Speaking of stand up there and being comfortable, being a Maid of Honor and Matron of Honor, you've had to give the speech.

Nicole Fill:
Yes.

Leah Longbrake:
So were you nervous giving the toast at the weddings?

Nicole Fill:
Yeah, that's got to be the most nervous I've ever been for anything. Yeah, for sure. I mean, everybody has different personalities, but I'm so much of an introvert that speaking in front of all of those people definitely gives me anxiety. Obviously, I was in the position where they were for my best friends, and being nervous doesn't outweigh wanting to do it.

Leah Longbrake:
Really, Googling all those videos of people rapping them, and the different dances, and all that stuff.

Nicole Fill:
There are so many videos out there, I cannot believe the confidence people have to make up rap songs to sing as speeches during weddings, it's amazing.

Leah Longbrake:
What was your process? For people that are listening that might be asked to do that, what do you say? How do you even begin to put out what you want to say?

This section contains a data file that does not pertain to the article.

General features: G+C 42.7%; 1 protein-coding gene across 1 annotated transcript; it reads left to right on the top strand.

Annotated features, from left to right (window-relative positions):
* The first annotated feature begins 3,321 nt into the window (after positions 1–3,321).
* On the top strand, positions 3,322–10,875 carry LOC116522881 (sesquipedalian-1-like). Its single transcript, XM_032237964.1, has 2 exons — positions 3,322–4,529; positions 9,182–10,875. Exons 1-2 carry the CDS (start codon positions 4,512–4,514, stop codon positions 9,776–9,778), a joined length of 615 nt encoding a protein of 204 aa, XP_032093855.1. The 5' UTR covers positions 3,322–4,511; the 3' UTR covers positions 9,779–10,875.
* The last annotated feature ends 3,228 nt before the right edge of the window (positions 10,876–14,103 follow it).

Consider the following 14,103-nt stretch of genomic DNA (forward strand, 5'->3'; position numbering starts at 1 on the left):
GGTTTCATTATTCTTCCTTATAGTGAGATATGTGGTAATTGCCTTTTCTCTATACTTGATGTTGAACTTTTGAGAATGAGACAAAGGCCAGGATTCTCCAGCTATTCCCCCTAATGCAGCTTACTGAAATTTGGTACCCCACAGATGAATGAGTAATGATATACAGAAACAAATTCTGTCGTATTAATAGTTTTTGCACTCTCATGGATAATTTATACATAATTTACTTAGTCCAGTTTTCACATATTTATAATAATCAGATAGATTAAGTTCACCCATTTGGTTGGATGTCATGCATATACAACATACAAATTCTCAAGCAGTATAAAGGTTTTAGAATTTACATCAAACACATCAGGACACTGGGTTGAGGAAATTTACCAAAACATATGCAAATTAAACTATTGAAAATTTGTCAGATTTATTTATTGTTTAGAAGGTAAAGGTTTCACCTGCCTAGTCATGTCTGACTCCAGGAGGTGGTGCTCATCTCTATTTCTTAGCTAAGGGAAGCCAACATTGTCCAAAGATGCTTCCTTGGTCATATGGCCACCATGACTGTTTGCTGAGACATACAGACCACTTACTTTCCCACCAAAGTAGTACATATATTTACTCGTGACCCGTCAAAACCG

Nicole Fill:
Put something out?

Leah Longbrake:
Yeah, that's not easy.

Nicole Fill:
I feel like I just had a lot of drafts. You try to keep it to a certain length, and you want it to be fun. But mostly, it was an intro and how we know each other, and then some funny stories, experiences that we've had together that I think everybody would appreciate, and then that toast at the end, wishing well luck. I think, for me, that seemed like a good model for both of them.

Leah Longbrake:
Now, you mentioned your kids have been flower girls and a ring bearer before.

Nicole Fill:
Yes, for both of my brothers. Yes.

Leah Longbrake:
For both of your brothers? How old were the kids for the weddings?

Nicole Fill:
Yeah, they were pretty close, there might have been a birthday in between. But, my son was about 10, I guess, nine, 10 for both of them. Then, my daughters were four and six, we'll say.

Leah Longbrake:
What was it like to wrangle three kids for a wedding?

Nicole Fill:
The nine year old did great. The six year old did great, too. A four year old, three, four year old walking down an aisle, you never know what you're going to get.

Leah Longbrake:
Right.

Nicole Fill:
But, both of my brothers and sister-in-laws were great about it. They have such a good relationship with them that it was comforting to know that, I think no matter what they did, they were going to think it was hilarious anyway.